From Mexico City, Jorge is enrolled in a Ph.D. program in Political and Social Sciences at the National Autonomous University of Mexico (UNAM). He teaches Mexican Foreign Policy at UNAM and Anahuac University. As a Fulbright-García Robles grant recipient in the Mexican Visiting Scholar program, he is carrying out doctoral research at American University to complete a dissertation on U.S. foreign policy towards China and Cuba from a comparative perspective.
September 2022 - Present
Lucas Damasceno Pereira is a political scientist and law student at the University of São Paulo. He has experience analyzing international networks and transnational circulation of urban security models mostly focused on the agency of international actors. He is currently working with Democracy and electoral integrity in the Electoral Observatory of the Americas, a partnership between the University of São Paulo and the Organization of American States (OAS), and is also a volunteer in Electoral Transparency Brazil responsible for observation of voting abroad. Lucas is an experienced observer and regional coordinator in Electoral Observation Missions deployed by the OAS.
August 2021 - Present
Dr. Porzecanski, who recently retired from a professorship in international economics at American University (2005-2021), previously taught at Columbia University, New York University, and Williams College. He is an expert in international finance, emerging markets and Latin American economics and politics. Prior to entering academia, he spent most of his professional career working as an international economist on Wall Street.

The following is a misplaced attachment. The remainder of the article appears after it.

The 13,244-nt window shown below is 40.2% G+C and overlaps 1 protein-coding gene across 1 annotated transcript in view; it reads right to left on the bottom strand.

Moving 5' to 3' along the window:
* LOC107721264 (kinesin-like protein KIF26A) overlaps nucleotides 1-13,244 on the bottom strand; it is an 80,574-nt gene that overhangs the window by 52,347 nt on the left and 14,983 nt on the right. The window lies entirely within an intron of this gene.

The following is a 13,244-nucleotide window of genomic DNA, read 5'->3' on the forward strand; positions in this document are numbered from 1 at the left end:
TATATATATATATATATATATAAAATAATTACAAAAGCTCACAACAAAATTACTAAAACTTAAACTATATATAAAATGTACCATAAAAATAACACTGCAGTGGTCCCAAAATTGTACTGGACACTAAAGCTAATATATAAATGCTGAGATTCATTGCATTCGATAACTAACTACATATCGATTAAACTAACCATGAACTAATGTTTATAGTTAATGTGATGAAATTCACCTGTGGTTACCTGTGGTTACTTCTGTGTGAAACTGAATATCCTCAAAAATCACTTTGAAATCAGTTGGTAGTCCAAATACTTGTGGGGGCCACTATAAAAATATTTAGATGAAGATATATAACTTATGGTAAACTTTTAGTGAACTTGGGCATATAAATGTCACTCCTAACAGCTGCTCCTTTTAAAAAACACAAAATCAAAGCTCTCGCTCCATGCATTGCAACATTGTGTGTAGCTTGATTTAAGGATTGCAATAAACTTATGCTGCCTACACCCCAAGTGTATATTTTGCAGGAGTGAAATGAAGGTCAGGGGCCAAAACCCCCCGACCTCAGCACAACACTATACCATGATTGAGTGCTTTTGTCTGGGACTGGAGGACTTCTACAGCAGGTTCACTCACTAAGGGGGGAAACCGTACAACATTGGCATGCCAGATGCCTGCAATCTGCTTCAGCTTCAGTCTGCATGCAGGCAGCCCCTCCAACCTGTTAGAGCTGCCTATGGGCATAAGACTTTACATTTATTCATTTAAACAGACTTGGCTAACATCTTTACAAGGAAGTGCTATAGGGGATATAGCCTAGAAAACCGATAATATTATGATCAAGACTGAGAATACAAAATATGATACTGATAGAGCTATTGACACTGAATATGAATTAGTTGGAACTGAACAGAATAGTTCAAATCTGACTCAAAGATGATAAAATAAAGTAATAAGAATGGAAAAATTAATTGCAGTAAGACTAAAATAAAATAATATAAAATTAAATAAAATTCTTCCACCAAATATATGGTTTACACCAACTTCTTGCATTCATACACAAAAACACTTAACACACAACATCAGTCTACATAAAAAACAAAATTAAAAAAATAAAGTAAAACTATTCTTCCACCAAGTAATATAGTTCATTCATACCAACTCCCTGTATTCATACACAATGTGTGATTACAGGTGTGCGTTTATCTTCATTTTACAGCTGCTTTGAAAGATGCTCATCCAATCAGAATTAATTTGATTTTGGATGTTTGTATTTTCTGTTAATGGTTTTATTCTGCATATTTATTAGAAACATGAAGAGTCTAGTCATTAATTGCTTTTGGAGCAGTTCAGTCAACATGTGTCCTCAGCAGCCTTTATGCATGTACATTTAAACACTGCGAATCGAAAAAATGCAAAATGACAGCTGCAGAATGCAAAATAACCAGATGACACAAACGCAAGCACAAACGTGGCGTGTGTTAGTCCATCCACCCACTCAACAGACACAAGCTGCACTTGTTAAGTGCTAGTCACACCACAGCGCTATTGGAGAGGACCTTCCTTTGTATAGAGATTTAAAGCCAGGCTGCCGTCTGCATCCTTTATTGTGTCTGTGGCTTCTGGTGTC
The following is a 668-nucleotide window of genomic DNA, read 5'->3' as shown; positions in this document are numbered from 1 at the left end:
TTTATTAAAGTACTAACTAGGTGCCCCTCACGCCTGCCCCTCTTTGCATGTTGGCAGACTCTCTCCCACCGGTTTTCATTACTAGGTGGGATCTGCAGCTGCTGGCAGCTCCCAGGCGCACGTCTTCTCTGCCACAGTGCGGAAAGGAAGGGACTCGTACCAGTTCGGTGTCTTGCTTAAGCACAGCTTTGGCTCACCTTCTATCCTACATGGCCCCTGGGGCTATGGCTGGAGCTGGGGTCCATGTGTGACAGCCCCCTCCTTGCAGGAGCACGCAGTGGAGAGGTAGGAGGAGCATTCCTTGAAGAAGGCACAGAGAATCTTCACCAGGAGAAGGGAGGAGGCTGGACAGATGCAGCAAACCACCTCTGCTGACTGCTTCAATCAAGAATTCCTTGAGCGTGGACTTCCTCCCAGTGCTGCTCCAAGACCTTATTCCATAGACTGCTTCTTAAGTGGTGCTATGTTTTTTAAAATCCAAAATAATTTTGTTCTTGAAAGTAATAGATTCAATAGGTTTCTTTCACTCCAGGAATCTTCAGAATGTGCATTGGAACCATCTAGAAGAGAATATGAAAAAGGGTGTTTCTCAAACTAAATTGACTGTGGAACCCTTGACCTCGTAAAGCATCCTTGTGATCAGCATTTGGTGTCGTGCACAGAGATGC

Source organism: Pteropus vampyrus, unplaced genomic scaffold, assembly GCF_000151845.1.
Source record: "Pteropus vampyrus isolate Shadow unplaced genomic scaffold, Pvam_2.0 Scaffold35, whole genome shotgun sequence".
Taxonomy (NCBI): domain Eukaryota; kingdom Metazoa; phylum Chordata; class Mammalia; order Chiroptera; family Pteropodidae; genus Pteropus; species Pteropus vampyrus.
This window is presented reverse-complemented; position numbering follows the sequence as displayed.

Dr. Porzecanski was chief economist for emerging markets at ABN AMRO Bank (2000-2005); chief economist for the Americas at ING Bank (1994-2000); chief emerging-markets economist at Kidder, Peabody & Co. (1992-1993); chief economist at Republic National Bank of New York (1989-1992); senior economist at J.P. Morgan Bank (1977-1989); research economist at the Center for Latin American Monetary Studies in Mexico City (1975-1976); and visiting economist at the International Monetary Fund (1973).
Porzecanski carries out and publishes research in international finance; provides consulting services to legal and financial firms, as well as to U.S. government agencies and multilateral institutions; serves on the board of directors of the Tinker Foundation; is a Senior Advisor to the non-profit Emerging Markets Investors Alliance; and is a Dispute Resolution Arbitrator for the Financial Industry Regulatory Authority. In mid-2020, he was appointed by the White House to the President’s Advisory Commission on Hispanic Prosperity, and in mid-2021 he was named a Global Fellow of The Woodrow Wilson International Center for Scholars.
August 2021 - Present
Ricardo Torres holds a Ph.D. in Economics from the University of Havana. He was a professor at the Centro de Estudios de la Economía Cubana (CEEC) at the University of Havana for more than 15 years. He has been a visiting researcher at Harvard University (2011), Ohio State University (2012), Columbia University (2013), American University (2015), Universidad de La República (Uruguay, 2016, 2018), the Finnish Central Bank and Paris 3 Sorbonne Nouvelle (2019). He has participated in conferences and courses in universities and research centers in several countries in Latin America, Europe, Asia and the United States, and has published several articles in international journals and books. He was the chief editor of the series Miradas a la Economía Cubana (Views on the Cuban Economy), and a columnist at Progreso Semanal/Progreso Weekly. He is also part of the Editorial Board of the journals Cuban Studies and the International Journal of Cuban Studies. He develops his research around economic development, system reform and industrial policies.